A Bug’s Afterlife: Revitalizing the UA Insect Collection

Because of the lack of space in the current cabinets, many insects in the UA Insect Collection share cramped quarters. Many butterflies are tiled, or placed with their wings overlapping to save space. (Photo by Beatriz Verdugo/UANews)
Because of the lack of space in the current cabinets, many insects in the UA Insect Collection share cramped quarters. Many butterflies are tiled, or placed with their wings overlapping to save space. (Photo by Beatriz Verdugo/UANews)

Let the mind's eye travel, as a fly might, having just wandered in from the outdoor desert air, up the sweeping, terraced stairwell that leads to the fourth floor of the Forbes building on the University of Arizona campus.

Tucked away in the department of entomology at the end of a long corridor is a crowded collection room, overflowing with an impressive assembly of cabinets, handmade in the 1950s and painted the period's favored shade of avocado green.

If you opened the cabinets you would find countless insect specimens, carefully organized and nestled side-by-side in over-crowded trays, identified to the species-level and diligently labeled for future reference. The wings of many butterflies overlap, for want of space to spread them apart. The beetles' legs are interlaced, and the flies rest nose-to-nose.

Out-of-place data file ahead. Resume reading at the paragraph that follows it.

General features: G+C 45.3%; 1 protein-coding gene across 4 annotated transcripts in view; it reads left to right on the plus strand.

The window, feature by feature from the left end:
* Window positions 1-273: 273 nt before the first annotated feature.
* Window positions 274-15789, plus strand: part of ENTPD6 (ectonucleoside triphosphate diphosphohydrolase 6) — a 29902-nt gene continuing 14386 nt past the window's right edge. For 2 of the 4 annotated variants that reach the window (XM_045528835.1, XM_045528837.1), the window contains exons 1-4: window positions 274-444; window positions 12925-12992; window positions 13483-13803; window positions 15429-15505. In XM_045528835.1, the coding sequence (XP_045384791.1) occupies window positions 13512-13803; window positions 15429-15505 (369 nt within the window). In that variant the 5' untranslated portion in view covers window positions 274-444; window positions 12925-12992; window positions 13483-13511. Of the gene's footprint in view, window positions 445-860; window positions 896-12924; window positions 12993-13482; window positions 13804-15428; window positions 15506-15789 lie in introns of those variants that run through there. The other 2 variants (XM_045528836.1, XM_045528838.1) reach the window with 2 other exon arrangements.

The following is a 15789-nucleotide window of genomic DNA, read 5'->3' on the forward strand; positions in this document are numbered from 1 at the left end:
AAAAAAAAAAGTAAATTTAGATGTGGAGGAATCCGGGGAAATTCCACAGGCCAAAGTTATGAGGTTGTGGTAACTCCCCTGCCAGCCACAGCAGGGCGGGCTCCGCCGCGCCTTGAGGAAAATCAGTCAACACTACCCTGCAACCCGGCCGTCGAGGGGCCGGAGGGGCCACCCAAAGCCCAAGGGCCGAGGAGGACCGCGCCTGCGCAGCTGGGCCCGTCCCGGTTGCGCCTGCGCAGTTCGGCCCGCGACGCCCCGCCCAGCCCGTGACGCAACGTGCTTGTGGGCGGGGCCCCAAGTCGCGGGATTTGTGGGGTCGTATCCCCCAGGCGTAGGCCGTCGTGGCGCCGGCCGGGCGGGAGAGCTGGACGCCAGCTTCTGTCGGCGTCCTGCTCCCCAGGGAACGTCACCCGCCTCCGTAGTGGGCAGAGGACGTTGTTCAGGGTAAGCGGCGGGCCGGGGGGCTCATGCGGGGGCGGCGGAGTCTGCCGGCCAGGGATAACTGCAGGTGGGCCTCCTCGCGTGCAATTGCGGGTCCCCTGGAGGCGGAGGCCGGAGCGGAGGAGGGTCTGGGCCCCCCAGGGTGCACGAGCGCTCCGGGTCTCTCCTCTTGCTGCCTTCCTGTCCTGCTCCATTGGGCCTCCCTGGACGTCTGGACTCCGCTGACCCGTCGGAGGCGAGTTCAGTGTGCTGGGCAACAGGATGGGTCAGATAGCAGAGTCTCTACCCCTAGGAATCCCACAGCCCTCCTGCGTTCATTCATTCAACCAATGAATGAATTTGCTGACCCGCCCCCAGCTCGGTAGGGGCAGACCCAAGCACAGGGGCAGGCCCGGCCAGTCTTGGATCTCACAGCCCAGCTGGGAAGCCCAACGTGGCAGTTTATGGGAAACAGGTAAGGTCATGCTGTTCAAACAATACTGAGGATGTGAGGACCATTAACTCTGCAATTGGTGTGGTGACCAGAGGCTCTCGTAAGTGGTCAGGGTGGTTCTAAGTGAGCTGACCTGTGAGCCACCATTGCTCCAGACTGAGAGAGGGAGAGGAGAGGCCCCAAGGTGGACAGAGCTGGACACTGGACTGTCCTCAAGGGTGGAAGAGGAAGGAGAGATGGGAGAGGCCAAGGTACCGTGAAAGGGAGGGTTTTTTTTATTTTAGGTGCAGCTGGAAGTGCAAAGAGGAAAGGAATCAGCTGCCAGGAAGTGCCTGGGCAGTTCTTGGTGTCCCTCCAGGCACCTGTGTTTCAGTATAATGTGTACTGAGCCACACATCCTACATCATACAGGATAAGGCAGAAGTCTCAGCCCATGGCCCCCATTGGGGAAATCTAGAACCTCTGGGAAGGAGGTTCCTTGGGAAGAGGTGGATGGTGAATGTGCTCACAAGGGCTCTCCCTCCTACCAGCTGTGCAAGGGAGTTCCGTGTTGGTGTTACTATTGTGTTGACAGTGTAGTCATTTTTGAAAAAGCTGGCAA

Many of them have been here for more than 50 years.

This is the UA Insect Collection, or UAIC, with more than 2 million specimens representing a substantial portion of the Southwest's known insect life.

Wendy Moore, assistant professor of insect systematics in the department of entomology and curator of the UAIC, recently received two grants worth more than $2 million to revitalize the collection, as well as an endowment to support research by visiting scholars.

"The majority of our specimens are from this region," said Moore. "Sometimes faculty members will conduct research in exotic places such as Australia or Africa and bring some specimens back, but most of our specimens are from the Southwest."

The UAIC's substantial collection of Southwestern insect specimens makes it an important research resource among North America's insect collections.

Read the rest of this July 11 article from UANews at the link below.

Date released: 
Jul 17 2012
Contact: 
Wendy Moore